People arrive and leave at any time, and no one minds. Some of the public even stay around to chat at the end, with staff obliging.

I gather that the discussion has varied quite a bit from one event to another. There’s so much to talk about in a get-together of residents and staff who mostly love trees.

There’s an event a month, always on a weekday evening at 6:00 p.m. at a community centre. So far it’s been Thompson, West Richmond and South Arm.

It’s Steveston’s turn next Wednesday, January 18, 2017. The final events are on Thursdays: Cambie on February 23 and Hamilton on March 23.

I’m happy about the events, but I’m not saying all’s well with Richmond tree protection. The stated purpose of the bylaw is to “protect Richmond’s urban forest,” and informed citizens don’t excuse the gap between that and reality.

At the South Arm event, several were outraged about the urban forest on the north side of Alderbridge (the “Walmart block”) that’s been wiped out. A staff member implied the better trees there were too scattered. I joined in to mention tree-moving equipment that could have resolved that.

Jaggs mused about encouraging the developers who save all the trees they can. I suggested ways to honour them, but he was hesitant. I suppose there’s not much support from higher-ups, since less-enlightened developers are dominant in Richmond.

After the West Richmond event, conservationist Michael Wolfe told “Save Richmond Trees” on Facebook that “Staff misuse the term ‘dying’ when claiming trees are suitable for removal” and “they ignore the ecosystem values of woody debris (e.g., for nesting habitat).”

More optimistically, he added, “Staff encouraged the crowd to speak at public hearings so Council can be made aware of public concern for trees.” If the crowd heeded, that’s a worthwhile outcome.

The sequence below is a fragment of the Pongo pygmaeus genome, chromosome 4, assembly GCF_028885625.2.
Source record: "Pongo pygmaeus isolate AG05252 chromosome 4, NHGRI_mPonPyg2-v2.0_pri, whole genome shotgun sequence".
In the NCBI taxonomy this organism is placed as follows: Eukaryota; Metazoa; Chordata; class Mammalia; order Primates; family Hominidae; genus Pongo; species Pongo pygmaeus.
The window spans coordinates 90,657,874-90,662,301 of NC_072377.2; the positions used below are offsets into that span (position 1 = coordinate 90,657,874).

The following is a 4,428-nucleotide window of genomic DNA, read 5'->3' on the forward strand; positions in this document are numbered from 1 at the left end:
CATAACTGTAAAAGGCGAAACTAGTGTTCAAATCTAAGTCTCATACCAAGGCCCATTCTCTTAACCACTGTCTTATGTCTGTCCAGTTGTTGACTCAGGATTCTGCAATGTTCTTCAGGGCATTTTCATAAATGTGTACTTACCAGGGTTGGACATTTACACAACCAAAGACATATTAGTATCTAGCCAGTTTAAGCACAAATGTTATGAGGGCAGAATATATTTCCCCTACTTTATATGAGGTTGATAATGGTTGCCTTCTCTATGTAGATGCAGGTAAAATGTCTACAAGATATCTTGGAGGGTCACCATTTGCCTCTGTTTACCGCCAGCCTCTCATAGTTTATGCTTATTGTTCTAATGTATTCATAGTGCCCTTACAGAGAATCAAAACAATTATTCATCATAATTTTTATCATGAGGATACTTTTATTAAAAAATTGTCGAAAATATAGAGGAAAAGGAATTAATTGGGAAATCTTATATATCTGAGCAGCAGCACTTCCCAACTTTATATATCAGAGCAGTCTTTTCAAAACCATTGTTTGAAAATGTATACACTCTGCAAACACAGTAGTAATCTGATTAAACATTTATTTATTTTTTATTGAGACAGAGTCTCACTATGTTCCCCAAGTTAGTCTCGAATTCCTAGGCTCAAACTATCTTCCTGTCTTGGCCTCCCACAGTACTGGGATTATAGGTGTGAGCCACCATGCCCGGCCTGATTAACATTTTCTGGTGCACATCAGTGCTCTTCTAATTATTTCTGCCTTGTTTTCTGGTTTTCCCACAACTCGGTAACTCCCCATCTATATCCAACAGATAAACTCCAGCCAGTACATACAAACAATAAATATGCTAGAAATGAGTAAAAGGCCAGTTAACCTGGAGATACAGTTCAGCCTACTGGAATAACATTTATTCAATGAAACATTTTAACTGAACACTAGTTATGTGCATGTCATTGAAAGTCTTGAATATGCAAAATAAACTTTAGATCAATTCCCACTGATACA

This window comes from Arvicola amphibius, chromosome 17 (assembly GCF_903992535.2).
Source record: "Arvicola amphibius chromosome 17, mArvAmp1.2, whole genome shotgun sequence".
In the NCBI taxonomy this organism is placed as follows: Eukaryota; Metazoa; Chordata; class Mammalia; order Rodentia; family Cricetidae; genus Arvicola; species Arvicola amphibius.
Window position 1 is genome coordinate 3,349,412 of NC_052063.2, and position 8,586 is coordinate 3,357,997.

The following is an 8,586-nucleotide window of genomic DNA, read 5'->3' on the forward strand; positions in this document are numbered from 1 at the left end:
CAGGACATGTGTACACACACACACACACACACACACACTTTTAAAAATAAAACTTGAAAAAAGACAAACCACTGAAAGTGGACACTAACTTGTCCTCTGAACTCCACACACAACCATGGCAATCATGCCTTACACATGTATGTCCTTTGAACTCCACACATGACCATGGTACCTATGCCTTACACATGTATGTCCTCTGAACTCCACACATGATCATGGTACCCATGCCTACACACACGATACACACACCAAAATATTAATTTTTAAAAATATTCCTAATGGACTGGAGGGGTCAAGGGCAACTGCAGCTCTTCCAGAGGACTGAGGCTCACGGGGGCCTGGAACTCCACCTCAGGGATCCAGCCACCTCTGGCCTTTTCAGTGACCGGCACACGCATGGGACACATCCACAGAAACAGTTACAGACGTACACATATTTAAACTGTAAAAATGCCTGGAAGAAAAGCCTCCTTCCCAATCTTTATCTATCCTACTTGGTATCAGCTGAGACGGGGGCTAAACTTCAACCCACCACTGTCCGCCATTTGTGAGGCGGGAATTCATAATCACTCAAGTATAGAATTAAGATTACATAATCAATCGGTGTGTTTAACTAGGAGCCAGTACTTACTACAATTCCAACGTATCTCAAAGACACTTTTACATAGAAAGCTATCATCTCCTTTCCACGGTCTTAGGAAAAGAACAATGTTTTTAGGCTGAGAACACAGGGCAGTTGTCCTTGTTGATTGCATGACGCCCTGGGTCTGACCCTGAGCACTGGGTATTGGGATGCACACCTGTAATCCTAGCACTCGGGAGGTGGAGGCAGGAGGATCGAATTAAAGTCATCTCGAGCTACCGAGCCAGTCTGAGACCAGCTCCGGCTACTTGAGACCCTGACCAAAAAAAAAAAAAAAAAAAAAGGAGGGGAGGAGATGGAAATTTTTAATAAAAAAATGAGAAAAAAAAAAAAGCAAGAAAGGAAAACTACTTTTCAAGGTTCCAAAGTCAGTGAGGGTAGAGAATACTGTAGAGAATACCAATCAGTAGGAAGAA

Sharon MacGougan, President, Garden City Conservation Society, Richmond, BC

If you take part in one of the events, there’s a good chance you’ll find the experience engaging—and worthwhile.

After the Thompson event, Sharon MacGougan, president of the Garden City Conservation Society, said, “This meeting style is a friendly way to communicate” and “Gordon Jaggs is good at what he does.”

To learn more, google “Richmond Tree Protection Bylaw.

Richmond Tree Protection Bylaw Information Sessions

October 22, 2016

Gordon Jaggs. Tree Preservation Coordnator, Richmond, BC

Update, Dec. 30, 2016:The City of Richmond is holding well-received Info Sessions on the Tree Protection Bylaw.  The first three sessions all went well. Take part in one of the remaining ones. Just click on the Info Sessions on the Tree Protection Bylaw for dates, times and locations.

The “Tree Protection Bylaw Information Sessions” are led by Gordon Jaggs (left), Richmond’s Tree Preservation Coordinator.

The evening are well attended, and participants have had plenty of good things to say about them.

The basic purpose of each of the Tree Protection sessions is to outline how trees are assessed for both retention and removal.  The format allows plenty about half the time for questions and comments.

Some of the other topics that come up:

  • The Parks Department street tree program
  • Innovative measures used during development to retain mature trees
  • Other tree retention projects


Sharon MacGougan, President, Garden City Conservation Society, Richmond, BCA note from Sharon MacGougan:

Garden City Conservation has been working with Save Richmond Trees, a group concerned about the significant loss of mature trees from neighbourhoods. I have made Garden City Conservation Society recommendations to council about this, and Cindy Lee and others have come up with Tree Group Strategies.

The information sessions are an opportunity to learn and have our concerns heard. Please consider attending one of the sessions to speak for trees.

Sharon MacGougan
President, Garden City Conservation Society